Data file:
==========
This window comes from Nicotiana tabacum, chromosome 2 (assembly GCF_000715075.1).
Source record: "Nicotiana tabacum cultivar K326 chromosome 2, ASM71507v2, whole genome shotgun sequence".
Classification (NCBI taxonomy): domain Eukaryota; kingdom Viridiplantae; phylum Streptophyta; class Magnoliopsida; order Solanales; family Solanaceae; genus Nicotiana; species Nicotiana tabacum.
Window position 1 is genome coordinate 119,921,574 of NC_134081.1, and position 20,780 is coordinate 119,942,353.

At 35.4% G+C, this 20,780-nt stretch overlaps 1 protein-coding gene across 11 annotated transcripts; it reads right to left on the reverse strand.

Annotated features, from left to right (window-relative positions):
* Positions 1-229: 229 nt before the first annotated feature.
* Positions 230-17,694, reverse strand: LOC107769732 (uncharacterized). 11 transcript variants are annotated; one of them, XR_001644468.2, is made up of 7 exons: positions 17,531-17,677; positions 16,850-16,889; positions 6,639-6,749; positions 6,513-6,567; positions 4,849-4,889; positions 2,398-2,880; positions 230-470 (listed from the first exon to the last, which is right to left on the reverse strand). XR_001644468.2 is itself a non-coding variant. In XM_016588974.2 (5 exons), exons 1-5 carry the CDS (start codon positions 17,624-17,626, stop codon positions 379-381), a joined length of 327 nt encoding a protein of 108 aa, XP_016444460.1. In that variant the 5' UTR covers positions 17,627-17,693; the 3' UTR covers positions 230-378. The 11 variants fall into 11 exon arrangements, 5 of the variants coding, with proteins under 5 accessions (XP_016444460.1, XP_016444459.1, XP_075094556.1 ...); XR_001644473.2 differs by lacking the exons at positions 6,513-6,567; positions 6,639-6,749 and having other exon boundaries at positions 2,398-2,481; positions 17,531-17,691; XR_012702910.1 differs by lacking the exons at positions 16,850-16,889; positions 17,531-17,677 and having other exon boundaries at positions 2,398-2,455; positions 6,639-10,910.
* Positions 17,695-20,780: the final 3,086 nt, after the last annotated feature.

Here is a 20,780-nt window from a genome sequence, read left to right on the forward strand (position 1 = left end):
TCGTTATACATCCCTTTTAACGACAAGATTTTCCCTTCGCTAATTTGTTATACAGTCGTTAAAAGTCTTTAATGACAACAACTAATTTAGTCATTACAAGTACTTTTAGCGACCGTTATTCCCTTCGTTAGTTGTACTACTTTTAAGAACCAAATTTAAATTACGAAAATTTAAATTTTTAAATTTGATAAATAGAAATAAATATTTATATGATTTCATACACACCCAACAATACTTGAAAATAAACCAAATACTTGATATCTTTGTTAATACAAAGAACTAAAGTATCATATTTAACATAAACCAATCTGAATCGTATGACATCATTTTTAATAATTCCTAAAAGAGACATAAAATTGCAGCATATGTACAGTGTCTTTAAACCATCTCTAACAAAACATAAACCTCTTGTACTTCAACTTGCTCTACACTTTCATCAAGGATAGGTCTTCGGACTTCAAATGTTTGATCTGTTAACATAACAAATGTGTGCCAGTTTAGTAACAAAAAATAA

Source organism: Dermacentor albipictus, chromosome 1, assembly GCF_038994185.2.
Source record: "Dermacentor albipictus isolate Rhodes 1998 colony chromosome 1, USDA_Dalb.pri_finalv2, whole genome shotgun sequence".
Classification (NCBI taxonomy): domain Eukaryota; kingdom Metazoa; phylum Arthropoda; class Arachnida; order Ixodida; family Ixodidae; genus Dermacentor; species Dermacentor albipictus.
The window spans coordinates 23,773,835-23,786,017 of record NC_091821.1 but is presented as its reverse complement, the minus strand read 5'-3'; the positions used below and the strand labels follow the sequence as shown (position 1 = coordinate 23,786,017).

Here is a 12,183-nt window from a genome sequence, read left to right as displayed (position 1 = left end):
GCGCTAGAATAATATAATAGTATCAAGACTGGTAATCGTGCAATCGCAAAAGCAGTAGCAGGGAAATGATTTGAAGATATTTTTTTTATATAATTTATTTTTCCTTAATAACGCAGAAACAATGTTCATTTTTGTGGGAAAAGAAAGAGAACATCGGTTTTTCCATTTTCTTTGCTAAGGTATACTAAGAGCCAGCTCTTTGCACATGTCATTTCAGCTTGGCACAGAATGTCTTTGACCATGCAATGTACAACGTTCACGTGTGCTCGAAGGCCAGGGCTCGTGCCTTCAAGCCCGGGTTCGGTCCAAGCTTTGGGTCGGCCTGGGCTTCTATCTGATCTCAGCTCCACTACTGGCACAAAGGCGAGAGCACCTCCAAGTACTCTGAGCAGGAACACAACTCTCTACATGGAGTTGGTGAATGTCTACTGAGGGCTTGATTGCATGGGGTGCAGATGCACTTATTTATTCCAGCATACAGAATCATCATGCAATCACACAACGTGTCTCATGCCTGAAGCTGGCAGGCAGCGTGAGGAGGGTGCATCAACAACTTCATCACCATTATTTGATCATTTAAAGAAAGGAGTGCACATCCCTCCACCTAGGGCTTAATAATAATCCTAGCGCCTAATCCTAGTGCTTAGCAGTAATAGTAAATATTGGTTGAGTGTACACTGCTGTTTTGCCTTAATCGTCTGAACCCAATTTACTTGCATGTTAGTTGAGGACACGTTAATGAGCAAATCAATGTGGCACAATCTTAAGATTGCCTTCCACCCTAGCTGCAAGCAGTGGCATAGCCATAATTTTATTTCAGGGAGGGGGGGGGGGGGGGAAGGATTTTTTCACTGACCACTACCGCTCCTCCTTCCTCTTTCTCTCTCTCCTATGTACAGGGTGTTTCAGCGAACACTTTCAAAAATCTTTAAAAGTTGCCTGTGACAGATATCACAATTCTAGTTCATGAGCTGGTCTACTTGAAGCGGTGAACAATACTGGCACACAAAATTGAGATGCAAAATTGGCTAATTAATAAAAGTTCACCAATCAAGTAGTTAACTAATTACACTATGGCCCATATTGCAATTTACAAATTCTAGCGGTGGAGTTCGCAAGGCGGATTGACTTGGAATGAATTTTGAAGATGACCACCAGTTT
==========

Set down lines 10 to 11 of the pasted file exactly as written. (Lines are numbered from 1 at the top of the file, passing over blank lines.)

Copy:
Here is a 20,780-nt window from a genome sequence, read left to right on the forward strand (position 1 = left end):
TCGTTATACATCCCTTTTAACGACAAGATTTTCCCTTCGCTAATTTGTTATACAGTCGTTAAAAGTCTTTAATGACAACAACTAATTTAGTCATTACAAGTACTTTTAGCGACCGTTATTCCCTTCGTTAGTTGTACTACTTTTAAGAACCAAATTTAAATTACGAAAATTTAAATTTTTAAATTTGATAAATAGAAATAAATATTTATATGATTTCATACACACCCAACAATACTTGAAAATAAACCAAATACTTGATATCTTTGTTAATACAAAGAACTAAAGTATCATATTTAACATAAACCAATCTGAATCGTATGACATCATTTTTAATAATTCCTAAAAGAGACATAAAATTGCAGCATATGTACAGTGTCTTTAAACCATCTCTAACAAAACATAAACCTCTTGTACTTCAACTTGCTCTACACTTTCATCAAGGATAGGTCTTCGGACTTCAAATGTTTGATCTGTTAACATAACAAATGTGTGCCAGTTTAGTAACAAAAAATAA